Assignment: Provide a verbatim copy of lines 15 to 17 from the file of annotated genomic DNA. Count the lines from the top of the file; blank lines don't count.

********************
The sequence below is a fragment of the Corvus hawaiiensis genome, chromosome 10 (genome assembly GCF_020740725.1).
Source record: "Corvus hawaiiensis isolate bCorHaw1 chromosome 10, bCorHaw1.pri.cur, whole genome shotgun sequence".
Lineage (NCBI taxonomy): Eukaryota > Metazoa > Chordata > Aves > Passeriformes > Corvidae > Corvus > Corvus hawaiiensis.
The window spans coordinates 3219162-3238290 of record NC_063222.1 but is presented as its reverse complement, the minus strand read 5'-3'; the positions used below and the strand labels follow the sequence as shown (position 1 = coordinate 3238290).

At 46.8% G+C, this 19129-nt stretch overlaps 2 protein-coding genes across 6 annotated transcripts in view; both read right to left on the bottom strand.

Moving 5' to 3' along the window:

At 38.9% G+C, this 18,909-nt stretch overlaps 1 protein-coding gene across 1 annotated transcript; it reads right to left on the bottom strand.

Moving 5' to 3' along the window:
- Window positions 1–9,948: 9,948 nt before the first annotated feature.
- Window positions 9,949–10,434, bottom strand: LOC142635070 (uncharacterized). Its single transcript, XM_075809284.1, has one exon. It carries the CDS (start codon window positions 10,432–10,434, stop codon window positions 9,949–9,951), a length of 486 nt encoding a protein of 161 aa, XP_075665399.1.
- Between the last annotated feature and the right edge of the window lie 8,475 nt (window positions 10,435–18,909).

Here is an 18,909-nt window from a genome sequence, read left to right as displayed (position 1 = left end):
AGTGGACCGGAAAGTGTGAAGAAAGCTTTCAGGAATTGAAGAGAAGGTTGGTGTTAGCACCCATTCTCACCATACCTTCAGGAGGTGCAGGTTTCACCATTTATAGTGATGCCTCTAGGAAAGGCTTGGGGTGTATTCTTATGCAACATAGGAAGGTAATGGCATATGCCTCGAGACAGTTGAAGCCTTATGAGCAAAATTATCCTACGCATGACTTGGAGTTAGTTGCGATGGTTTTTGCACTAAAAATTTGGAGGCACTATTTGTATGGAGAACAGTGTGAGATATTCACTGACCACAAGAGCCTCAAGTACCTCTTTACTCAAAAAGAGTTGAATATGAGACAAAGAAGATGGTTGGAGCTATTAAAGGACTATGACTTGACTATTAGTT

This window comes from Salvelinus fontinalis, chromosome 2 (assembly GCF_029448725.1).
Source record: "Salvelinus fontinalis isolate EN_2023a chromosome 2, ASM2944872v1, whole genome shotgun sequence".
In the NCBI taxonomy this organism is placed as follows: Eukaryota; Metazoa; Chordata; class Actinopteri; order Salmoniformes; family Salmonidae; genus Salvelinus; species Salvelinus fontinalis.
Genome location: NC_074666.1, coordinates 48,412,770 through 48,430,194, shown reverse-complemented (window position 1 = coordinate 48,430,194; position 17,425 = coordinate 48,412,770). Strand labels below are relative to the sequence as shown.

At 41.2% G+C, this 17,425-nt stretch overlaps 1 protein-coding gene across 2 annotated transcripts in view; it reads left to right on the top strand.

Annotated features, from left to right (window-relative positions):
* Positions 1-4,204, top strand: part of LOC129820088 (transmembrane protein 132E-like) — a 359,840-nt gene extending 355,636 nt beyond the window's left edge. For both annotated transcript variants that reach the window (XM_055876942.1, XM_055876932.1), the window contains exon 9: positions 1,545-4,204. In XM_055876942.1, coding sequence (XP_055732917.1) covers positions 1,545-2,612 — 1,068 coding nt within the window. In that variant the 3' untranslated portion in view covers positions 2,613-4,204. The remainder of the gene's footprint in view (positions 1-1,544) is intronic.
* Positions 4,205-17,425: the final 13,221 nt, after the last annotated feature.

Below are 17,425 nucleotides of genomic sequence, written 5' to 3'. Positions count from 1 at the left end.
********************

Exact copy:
Source record: "Salvelinus fontinalis isolate EN_2023a chromosome 2, ASM2944872v1, whole genome shotgun sequence".
In the NCBI taxonomy this organism is placed as follows: Eukaryota; Metazoa; Chordata; class Actinopteri; order Salmoniformes; family Salmonidae; genus Salvelinus; species Salvelinus fontinalis.
Genome location: NC_074666.1, coordinates 48,412,770 through 48,430,194, shown reverse-complemented (window position 1 = coordinate 48,430,194; position 17,425 = coordinate 48,412,770). Strand labels below are relative to the sequence as shown.